People's Commissar of the Navy
- Jan 3, 2010
The Election of 1867
Dr. Dominik Fellmann was one of the least charismatic and interesting politicians in Germany. The long time Minister of Finance was known for bookkeeping and algorithms, not dynamic leadership. His tax increases were the type of idea to engender dislike, not popularity.
His party, the UAI, had neither Ungers nor Asches in it. No matter what it tried, it could do very little to break the conservative stranglehold on politics. This very lack of fire or drive to be the best caused one of the most popular members of the UAI, Konrad von Schwaben, to found the NLPD, espousing his personal views of economic liberalism with a powerful military to ensure German might remained supreme. The new party attracted the malcontents from the HUN, Imperialists, and New Society, united in the quest to see change in the Republic of Germany. Reform was surely already coming to Germany, as the widespread acceptance of a new school program attracted favorable voting from every party, but they wanted something more.
The first half of 1866 saw the defeat of Benin and Ethiopia's almost total dominance over the Horn of Africa. Most newspapers congratulated returning veterans, but the war itself was of little to no importance to most Germans, except those few living in Liberia. A pair of battles on land and the continued blockade of Lagos ensured a complete victory.
Even the announcement of the birth (and later death) of an independence movement in Kashmir did little to disturb the average German's sense of general malaise and dissatisfaction. That dissatisfaction erupted for the first time in what was called the Lagos Incident. Just off the shore of Nigeria, after serving for almost 18 consecutive months with no opportunity to rest or relax, a disagreement between an officer and a senior enlisted man aboard one of Germany's Men 'o War exploded into a fleet wide disturbance. A brief naval battle started between the more modern and more liberal steam fleet and the old wooden fleet, which had most of the oldest and strictest officers. Sailors on certain ships had already trained their guns on the larger, older, wooden ships, as if this entire activity had actually been planned. While the entire wooden fleet was sunk, casualties were minor, due in large part to a concerted effort by the gunnery crews on the steam powered vessels to focus on damaging the ships and not the crews. When the steam fleet returned to Monrovia to take on coal for the trip back to Germany, the Governor of Liberia immediately detained all of the active sailors and, on his own authority, scuttled the entire steam fleet, lest they bring revolution to Germany too.  Michael von Hohenzollern, the Chancellor, immediately decreed the construction of a fleet of new ships. The initial run was 34 ships -- 15 transports and 19 commerce raiders. The Minister of War, Albrecht von Spinoza, also began issuing the newest model of breech-loaded rifles to everybody in the army.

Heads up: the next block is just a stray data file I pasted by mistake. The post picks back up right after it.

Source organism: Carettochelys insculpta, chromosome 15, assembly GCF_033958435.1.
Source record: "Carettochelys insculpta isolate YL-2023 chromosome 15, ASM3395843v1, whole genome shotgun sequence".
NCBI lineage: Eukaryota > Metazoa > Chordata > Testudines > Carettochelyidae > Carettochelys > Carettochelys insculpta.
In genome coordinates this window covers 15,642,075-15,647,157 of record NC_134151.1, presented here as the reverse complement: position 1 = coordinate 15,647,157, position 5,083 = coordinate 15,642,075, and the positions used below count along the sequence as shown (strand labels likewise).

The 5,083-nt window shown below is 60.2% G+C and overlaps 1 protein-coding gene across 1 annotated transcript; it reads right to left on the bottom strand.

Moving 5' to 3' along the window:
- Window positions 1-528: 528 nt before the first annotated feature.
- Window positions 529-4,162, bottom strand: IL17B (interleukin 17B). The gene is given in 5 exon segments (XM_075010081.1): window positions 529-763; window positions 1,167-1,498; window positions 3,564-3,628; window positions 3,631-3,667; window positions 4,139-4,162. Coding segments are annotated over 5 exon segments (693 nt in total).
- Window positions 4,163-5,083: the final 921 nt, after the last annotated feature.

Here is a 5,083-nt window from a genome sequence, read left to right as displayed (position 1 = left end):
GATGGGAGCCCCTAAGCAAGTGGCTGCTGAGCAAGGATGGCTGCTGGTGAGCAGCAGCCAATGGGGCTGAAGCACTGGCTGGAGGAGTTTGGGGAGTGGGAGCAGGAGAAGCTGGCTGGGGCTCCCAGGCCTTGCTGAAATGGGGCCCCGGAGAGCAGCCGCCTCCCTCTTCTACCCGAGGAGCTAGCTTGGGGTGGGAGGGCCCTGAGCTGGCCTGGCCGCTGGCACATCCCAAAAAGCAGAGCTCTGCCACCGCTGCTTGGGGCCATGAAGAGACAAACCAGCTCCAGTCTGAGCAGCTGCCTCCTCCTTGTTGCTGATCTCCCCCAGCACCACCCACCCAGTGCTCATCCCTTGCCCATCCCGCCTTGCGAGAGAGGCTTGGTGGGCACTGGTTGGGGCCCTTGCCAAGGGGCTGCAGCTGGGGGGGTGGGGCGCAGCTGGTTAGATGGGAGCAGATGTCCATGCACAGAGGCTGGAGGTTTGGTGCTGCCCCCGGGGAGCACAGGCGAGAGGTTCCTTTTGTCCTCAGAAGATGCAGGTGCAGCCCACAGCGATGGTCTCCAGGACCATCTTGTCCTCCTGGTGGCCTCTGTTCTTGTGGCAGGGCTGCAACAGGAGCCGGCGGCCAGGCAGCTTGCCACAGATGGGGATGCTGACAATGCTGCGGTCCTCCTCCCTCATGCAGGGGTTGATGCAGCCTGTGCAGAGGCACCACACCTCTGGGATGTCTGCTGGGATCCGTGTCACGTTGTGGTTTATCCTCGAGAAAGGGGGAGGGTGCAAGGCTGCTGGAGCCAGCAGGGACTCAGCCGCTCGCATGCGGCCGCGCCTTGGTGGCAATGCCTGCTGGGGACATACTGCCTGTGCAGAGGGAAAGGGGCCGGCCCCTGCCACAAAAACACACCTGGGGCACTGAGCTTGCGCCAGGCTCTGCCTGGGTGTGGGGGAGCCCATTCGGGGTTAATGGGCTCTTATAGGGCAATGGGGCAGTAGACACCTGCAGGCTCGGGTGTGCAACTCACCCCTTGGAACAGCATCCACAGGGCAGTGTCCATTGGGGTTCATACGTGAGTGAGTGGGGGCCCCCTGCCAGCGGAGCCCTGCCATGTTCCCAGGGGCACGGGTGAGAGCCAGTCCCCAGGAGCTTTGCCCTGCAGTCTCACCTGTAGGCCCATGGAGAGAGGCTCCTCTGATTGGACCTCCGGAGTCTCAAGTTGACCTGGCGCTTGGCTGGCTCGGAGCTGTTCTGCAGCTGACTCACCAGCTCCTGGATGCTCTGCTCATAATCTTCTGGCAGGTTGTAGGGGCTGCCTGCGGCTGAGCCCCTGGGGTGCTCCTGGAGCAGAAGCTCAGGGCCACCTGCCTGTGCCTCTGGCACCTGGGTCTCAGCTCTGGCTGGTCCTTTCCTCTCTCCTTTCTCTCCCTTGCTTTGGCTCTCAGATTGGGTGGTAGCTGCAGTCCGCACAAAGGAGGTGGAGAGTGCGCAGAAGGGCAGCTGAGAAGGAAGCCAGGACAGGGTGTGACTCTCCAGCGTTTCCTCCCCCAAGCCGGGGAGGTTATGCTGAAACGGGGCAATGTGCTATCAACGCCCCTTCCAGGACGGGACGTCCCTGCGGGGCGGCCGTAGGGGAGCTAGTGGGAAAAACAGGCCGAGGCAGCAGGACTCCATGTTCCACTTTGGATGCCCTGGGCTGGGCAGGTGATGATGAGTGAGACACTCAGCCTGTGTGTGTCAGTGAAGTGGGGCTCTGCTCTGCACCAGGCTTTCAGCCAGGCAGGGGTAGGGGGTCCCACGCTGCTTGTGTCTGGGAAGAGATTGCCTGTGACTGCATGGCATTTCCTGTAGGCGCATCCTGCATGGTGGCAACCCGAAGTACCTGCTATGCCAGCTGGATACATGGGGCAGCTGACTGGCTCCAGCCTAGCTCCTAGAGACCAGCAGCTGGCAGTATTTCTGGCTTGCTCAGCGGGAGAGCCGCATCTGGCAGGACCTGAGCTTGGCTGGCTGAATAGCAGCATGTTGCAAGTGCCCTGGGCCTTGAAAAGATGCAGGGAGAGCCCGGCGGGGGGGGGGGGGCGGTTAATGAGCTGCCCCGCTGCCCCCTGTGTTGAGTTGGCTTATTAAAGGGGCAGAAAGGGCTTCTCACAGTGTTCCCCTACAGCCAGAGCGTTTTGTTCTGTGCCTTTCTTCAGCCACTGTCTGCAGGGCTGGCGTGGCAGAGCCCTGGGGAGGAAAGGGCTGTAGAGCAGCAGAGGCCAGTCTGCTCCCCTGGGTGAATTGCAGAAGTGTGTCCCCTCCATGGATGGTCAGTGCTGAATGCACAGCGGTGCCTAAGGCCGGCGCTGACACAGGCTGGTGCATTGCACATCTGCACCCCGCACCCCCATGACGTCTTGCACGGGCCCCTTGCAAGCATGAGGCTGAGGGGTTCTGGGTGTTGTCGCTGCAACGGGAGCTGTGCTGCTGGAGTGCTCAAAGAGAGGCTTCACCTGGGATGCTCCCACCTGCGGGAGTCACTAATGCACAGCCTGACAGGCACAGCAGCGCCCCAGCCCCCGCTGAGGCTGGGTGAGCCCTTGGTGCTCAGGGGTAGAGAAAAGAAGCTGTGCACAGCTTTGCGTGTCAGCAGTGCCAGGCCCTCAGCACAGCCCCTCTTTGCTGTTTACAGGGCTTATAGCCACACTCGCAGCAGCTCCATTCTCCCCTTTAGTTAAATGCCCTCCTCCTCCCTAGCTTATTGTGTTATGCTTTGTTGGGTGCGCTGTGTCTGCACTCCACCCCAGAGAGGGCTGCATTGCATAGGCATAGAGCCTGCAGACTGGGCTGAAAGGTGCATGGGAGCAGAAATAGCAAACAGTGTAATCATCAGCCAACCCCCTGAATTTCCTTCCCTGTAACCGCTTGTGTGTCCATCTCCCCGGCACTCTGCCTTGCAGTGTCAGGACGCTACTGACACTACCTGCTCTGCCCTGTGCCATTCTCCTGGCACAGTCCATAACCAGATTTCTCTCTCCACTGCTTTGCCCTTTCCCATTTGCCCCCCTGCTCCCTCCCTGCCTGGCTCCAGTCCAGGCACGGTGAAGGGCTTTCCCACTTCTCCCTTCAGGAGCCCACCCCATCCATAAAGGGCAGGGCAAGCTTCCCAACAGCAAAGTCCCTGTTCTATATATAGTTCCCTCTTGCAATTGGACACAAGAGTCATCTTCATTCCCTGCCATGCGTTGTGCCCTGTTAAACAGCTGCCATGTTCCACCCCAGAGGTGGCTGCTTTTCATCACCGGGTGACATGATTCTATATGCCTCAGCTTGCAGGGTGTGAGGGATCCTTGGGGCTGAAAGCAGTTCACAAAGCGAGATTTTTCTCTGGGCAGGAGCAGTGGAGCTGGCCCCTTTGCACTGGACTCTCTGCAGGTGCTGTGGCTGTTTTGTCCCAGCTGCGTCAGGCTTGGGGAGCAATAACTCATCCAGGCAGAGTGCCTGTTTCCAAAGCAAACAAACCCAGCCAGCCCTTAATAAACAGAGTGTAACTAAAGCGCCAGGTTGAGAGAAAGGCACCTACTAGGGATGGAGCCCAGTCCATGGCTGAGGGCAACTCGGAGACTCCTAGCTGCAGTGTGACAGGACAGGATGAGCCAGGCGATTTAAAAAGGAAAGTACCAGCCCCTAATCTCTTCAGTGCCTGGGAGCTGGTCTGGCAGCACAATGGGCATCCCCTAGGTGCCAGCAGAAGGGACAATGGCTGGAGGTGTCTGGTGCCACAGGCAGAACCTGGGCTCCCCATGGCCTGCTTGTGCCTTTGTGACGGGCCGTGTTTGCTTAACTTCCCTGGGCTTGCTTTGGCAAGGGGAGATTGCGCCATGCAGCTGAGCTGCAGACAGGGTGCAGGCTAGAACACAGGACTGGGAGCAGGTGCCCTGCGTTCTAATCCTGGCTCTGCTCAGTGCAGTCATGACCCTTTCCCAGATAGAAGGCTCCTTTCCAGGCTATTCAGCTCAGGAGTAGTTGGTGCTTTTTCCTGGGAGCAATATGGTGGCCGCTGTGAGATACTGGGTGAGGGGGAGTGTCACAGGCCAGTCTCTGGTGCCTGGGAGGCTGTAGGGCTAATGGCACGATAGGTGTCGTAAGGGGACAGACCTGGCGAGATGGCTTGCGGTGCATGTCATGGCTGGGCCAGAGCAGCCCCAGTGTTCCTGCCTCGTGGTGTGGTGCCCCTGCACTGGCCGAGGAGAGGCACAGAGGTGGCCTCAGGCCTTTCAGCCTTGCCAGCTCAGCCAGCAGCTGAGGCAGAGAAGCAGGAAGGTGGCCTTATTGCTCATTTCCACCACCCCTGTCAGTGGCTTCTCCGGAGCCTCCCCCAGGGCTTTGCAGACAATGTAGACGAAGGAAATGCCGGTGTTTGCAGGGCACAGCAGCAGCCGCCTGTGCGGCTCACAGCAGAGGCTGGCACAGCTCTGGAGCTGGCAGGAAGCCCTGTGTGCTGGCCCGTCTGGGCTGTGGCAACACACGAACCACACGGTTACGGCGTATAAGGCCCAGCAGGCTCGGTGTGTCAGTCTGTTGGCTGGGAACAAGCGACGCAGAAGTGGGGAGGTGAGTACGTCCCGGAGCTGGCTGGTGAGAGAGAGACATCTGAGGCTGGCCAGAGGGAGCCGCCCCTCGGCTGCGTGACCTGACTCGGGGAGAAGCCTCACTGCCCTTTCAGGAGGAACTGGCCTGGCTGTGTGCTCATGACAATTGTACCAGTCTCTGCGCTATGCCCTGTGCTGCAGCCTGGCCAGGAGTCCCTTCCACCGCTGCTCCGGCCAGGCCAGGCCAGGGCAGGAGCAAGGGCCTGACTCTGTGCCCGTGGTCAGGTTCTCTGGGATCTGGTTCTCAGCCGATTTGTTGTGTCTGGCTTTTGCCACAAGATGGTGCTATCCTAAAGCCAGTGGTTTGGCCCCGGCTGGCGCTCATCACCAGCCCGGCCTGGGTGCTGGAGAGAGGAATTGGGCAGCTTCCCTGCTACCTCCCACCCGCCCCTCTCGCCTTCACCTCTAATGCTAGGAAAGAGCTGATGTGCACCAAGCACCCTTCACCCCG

The unilateral move by the Chancellor to build a fleet without asking for permission from the Reichstag stirred up considerable discontent. He also found himself in the press in a negative way, when he refused to consider the passage of either a minimum wage or a pension plan as "socialist nonsense."